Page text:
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Turmoil in the Teen Years
The teenage years contain a lot of conflict with friends and family. As teenagers strive for independence and to form their identity they are often in conflict with other people. Their emotions are often in turmoil and thus writing may be a tool to help them calm their minds. Writing gives teens a catharsis about the conflict they experience in relationships.
Teenagers Love to Talk
Writing dialogue comes naturally to most teenagers. They are immersed in communication for most of their time. In the modern world it is difficult to pry teenagers away from their text messaging devices. If teenagers are not texting, then they are probably on the phone or hanging out with friends talking.
Writing dialogue is fun for high school students. It may also help them delve into their emotions about experiences they have had.
Start the lesson by asking students to think about a conflict they have had in the last week. Ask them if they actually discussed the conflict or if they were just upset over something and mulling over what to do about it. Ask if anyone would like to volunteer a recent conflict to share with the class. Mention that any topic discussed must be appropriate for use in school.
Read Examples of Dialogue about Conflict
Select examples of dialogue about conflict from a novel, movie script, or short story. Read one to the class or display it on the overhead projector and ask a student to read it aloud. Ask the students if the way the characters communicated was helpful or destructive. Also ask if the dialogue sounds true to life. Do the students think the dialogue helped move the action of the story forward?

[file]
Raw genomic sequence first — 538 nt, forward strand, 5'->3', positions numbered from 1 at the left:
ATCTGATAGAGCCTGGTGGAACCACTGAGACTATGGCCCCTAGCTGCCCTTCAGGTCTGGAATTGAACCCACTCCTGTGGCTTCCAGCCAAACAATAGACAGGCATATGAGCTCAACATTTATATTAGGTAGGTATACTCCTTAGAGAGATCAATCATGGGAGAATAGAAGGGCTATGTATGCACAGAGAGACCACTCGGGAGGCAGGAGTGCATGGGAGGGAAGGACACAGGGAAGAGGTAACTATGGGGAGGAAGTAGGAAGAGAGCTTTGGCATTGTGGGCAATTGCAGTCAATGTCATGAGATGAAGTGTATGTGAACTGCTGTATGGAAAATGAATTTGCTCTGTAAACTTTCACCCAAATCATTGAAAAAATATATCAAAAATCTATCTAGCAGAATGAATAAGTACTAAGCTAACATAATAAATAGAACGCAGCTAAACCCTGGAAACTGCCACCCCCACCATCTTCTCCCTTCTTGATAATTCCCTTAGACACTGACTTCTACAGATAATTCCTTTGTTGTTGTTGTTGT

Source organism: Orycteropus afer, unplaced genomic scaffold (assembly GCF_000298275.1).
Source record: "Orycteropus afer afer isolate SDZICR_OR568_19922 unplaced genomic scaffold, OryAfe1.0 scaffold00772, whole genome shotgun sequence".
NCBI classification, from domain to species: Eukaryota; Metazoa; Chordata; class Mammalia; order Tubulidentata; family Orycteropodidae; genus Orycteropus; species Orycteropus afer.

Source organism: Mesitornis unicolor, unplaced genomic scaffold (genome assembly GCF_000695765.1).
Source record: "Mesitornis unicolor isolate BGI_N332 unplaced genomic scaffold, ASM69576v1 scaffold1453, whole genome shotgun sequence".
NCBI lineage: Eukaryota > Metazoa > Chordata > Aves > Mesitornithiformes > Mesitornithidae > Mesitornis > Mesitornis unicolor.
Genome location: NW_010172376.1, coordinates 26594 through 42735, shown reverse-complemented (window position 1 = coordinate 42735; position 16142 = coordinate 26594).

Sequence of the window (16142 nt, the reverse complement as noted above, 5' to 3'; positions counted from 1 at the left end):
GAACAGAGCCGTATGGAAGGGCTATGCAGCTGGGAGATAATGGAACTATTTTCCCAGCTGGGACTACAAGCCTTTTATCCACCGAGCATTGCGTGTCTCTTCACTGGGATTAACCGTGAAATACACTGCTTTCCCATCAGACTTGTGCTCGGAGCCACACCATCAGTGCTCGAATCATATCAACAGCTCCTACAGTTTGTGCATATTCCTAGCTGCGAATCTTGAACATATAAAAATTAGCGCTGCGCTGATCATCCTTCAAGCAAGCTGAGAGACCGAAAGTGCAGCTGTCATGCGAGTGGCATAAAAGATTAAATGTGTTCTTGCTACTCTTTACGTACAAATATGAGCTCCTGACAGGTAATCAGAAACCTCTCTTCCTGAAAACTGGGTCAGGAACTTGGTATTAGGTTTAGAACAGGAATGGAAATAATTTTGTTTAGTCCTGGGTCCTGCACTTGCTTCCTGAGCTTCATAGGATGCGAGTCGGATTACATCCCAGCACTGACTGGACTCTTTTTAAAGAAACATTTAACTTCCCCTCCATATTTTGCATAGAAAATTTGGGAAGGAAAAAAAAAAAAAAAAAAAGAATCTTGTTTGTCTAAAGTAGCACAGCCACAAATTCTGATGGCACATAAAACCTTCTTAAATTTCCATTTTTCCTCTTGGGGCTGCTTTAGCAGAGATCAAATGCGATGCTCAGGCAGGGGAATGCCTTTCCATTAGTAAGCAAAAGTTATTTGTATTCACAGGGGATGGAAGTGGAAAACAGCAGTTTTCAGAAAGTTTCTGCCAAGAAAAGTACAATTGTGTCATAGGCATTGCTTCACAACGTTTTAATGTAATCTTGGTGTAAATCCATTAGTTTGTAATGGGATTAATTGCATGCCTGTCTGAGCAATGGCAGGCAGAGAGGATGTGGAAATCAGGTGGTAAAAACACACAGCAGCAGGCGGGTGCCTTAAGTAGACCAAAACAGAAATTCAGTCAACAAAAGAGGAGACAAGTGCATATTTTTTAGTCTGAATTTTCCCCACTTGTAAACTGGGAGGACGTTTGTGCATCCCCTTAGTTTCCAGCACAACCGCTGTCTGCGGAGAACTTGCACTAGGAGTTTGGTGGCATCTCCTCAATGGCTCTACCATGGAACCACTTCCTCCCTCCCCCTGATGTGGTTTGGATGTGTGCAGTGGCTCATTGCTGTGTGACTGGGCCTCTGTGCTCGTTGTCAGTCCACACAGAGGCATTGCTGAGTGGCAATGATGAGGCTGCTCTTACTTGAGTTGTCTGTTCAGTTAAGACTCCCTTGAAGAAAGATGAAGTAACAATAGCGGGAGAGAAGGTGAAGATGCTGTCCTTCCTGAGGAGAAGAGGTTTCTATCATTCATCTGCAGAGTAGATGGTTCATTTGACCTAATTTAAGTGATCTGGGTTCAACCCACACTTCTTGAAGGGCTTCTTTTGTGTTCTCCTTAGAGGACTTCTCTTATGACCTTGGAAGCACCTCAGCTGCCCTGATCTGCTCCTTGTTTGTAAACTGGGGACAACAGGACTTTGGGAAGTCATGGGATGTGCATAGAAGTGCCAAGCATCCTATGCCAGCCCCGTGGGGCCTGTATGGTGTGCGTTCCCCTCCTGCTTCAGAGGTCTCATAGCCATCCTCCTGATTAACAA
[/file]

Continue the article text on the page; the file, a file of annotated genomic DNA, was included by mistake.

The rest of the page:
Make List of Conflicts
After the discussion, ask the students to make a list of ten conflicts they have had in the past year. This will help them brainstorm ideas of a topic for the dialogue they will write.
Ask them to list the name of the person the conflict involved. Tell them they may use a fictitious name to protect privacy.
Guidelines for Dialogue
Use at least two characters in the dialogue and no more than four characters. Discuss only one main conflict in the dialogue. The dialogue’s total length will be at least 150 lines and no more than 200 lines in length. The dialogue must clearly identify a conflict. The dialogue should be written in the realistic way you speak. Do not include any profanity in the dialogue.
Begin Draft of Dialogue
Circulate the room as students begin to create their dialogue. They will have a lot of questions, so move about the room helping them.
Peer Edit Draft
Ask students to work with a partner to peer-edit their dialogue. The partner should critique the realism of the dialogue, whether the conflict is fully described, if the characters come to life through the dialogue, and if the dialogue is vivid and interesting.
Ask students to continue writing the draft of the dialogue and to finish it for homework over the next several nights.
Assess Student Progress with Dialogue
When grading the dialogue, assess if students followed the guidelines provided for the assignment. Also assign a writing grade based upon the writing skill of creating dialogue which fully depicts the conflict, is interesting to read, is realistic and sounds like the way people actually talk.
Learn more about Writing Dialogue at Bright Hubh Education.